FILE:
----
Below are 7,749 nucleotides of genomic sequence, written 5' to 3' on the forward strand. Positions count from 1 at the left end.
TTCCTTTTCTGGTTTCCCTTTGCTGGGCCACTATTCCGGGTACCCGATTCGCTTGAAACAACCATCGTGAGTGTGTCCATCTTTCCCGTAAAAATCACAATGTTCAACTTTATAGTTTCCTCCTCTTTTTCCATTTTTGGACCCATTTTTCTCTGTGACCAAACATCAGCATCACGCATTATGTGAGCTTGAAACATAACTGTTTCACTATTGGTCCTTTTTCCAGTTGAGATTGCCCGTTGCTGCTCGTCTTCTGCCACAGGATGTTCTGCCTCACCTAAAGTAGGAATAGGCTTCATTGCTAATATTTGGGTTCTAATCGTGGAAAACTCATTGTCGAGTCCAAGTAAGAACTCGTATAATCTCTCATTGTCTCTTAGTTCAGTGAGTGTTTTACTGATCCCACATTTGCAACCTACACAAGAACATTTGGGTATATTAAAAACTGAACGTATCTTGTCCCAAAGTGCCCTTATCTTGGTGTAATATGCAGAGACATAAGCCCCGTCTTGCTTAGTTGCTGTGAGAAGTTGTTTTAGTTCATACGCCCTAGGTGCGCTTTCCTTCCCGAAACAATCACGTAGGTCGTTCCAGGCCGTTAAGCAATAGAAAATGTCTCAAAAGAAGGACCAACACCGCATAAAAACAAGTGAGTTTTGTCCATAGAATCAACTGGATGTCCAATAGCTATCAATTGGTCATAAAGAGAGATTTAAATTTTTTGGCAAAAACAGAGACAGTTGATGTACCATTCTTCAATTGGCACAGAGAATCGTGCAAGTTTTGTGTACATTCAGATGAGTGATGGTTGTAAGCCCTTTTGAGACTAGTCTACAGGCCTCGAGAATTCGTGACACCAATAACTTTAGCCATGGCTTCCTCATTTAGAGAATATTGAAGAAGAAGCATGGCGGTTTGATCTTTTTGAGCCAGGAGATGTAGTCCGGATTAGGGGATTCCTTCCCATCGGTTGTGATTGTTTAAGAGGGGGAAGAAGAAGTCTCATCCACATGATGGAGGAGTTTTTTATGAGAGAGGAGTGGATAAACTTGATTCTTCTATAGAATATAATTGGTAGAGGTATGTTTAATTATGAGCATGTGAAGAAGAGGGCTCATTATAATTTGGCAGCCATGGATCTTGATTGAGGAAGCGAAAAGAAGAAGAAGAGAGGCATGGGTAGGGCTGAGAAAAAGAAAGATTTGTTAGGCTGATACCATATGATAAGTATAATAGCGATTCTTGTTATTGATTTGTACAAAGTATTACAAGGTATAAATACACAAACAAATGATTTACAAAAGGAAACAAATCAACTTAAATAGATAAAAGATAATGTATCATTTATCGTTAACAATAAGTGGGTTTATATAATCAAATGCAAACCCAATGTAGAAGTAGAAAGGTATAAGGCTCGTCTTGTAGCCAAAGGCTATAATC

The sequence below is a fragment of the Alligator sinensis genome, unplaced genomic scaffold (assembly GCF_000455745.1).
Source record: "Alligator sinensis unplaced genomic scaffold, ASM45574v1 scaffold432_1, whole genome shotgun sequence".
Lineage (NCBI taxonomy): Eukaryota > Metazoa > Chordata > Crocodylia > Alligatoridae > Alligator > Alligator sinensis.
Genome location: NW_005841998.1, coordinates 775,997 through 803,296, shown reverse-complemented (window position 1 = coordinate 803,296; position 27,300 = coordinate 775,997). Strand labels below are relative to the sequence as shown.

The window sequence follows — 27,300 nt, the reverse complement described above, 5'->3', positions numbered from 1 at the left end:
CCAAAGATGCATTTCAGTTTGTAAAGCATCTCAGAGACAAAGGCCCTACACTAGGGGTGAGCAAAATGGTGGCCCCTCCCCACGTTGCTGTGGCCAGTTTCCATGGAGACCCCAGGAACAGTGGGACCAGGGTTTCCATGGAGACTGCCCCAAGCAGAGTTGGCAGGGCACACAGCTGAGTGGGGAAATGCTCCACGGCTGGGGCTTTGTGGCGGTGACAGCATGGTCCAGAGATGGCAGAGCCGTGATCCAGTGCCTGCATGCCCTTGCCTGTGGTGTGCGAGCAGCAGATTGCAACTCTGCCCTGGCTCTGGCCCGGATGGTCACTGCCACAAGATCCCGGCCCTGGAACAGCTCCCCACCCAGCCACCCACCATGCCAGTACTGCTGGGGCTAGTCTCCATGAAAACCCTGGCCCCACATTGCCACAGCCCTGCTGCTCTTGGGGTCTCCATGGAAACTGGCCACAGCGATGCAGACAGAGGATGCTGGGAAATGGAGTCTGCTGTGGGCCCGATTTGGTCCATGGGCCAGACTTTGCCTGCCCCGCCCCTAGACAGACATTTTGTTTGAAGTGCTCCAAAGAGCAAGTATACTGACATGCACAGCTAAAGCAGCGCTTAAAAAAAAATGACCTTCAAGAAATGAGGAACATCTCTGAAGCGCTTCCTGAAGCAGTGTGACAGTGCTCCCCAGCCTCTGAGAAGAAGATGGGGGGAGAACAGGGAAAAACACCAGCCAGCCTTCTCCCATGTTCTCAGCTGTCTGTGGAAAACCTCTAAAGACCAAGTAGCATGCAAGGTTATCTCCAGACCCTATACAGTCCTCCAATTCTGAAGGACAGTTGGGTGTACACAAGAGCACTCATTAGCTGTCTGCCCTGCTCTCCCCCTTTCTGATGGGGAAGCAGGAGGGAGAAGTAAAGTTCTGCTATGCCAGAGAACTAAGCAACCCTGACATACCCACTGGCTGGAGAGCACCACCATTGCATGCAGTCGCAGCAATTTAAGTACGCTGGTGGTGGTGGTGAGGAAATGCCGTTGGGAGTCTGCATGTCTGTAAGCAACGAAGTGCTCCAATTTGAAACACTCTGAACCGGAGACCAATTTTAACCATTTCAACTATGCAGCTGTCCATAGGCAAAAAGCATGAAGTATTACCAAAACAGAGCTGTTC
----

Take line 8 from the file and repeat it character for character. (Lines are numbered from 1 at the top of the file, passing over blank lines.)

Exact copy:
CCAAAGATGCATTTCAGTTTGTAAAGCATCTCAGAGACAAAGGCCCTACACTAGGGGTGAGCAAAATGGTGGCCCCTCCCCACGTTGCTGTGGCCAGTTTCCATGGAGACCCCAGGAACAGTGGGACCAGGGTTTCCATGGAGACTGCCCCAAGCAGAGTTGGCAGGGCACACAGCTGAGTGGGGAAATGCTCCACGGCTGGGGCTTTGTGGCGGTGACAGCATGGTCCAGAGATGGCAGAGCCGTGATCCAGTGCCTGCATGCCCTTGCCTGTGGTGTGCGAGCAGCAGATTGCAACTCTGCCCTGGCTCTGGCCCGGATGGTCACTGCCACAAGATCCCGGCCCTGGAACAGCTCCCCACCCAGCCACCCACCATGCCAGTACTGCTGGGGCTAGTCTCCATGAAAACCCTGGCCCCACATTGCCACAGCCCTGCTGCTCTTGGGGTCTCCATGGAAACTGGCCACAGCGATGCAGACAGAGGATGCTGGGAAATGGAGTCTGCTGTGGGCCCGATTTGGTCCATGGGCCAGACTTTGCCTGCCCCGCCCCTAGACAGACATTTTGTTTGAAGTGCTCCAAAGAGCAAGTATACTGACATGCACAGCTAAAGCAGCGCTTAAAAAAAAATGACCTTCAAGAAATGAGGAACATCTCTGAAGCGCTTCCTGAAGCAGTGTGACAGTGCTCCCCAGCCTCTGAGAAGAAGATGGGGGGAGAACAGGGAAAAACACCAGCCAGCCTTCTCCCATGTTCTCAGCTGTCTGTGGAAAACCTCTAAAGACCAAGTAGCATGCAAGGTTATCTCCAGACCCTATACAGTCCTCCAATTCTGAAGGACAGTTGGGTGTACACAAGAGCACTCATTAGCTGTCTGCCCTGCTCTCCCCCTTTCTGATGGGGAAGCAGGAGGGAGAAGTAAAGTTCTGCTATGCCAGAGAACTAAGCAACCCTGACATACCCACTGGCTGGAGAGCACCACCATTGCATGCAGTCGCAGCAATTTAAGTACGCTGGTGGTGGTGGTGAGGAAATGCCGTTGGGAGTCTGCATGTCTGTAAGCAACGAAGTGCTCCAATTTGAAACACTCTGAACCGGAGACCAATTTTAACCATTTCAACTATGCAGCTGTCCATAGGCAAAAAGCATGAAGTATTACCAAAACAGAGCTGTTC